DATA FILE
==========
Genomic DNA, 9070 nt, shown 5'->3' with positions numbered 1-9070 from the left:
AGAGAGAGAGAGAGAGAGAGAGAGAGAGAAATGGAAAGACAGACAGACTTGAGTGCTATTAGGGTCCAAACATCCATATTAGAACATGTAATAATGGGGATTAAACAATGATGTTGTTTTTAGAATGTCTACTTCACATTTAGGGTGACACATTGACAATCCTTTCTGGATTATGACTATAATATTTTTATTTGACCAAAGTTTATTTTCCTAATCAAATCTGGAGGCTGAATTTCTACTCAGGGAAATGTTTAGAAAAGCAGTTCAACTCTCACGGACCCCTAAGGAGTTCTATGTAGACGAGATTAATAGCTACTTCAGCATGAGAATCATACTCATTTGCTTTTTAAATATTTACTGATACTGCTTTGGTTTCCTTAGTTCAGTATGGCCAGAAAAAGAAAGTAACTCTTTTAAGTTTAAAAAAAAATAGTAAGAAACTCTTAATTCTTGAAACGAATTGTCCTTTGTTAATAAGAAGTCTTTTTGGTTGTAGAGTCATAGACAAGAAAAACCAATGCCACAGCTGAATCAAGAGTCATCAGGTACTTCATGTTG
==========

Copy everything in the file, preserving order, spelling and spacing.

Genomic DNA, 9070 nt, shown 5'->3' with positions numbered 1-9070 from the left:
AGAGAGAGAGAGAGAGAGAGAGAGAGAGAAATGGAAAGACAGACAGACTTGAGTGCTATTAGGGTCCAAACATCCATATTAGAACATGTAATAATGGGGATTAAACAATGATGTTGTTTTTAGAATGTCTACTTCACATTTAGGGTGACACATTGACAATCCTTTCTGGATTATGACTATAATATTTTTATTTGACCAAAGTTTATTTTCCTAATCAAATCTGGAGGCTGAATTTCTACTCAGGGAAATGTTTAGAAAAGCAGTTCAACTCTCACGGACCCCTAAGGAGTTCTATGTAGACGAGATTAATAGCTACTTCAGCATGAGAATCATACTCATTTGCTTTTTAAATATTTACTGATACTGCTTTGGTTTCCTTAGTTCAGTATGGCCAGAAAAAGAAAGTAACTCTTTTAAGTTTAAAAAAAAATAGTAAGAAACTCTTAATTCTTGAAACGAATTGTCCTTTGTTAATAAGAAGTCTTTTTGGTTGTAGAGTCATAGACAAGAAAAACCAATGCCACAGCTGAATCAAGAGTCATCAGGTACTTCATGTTG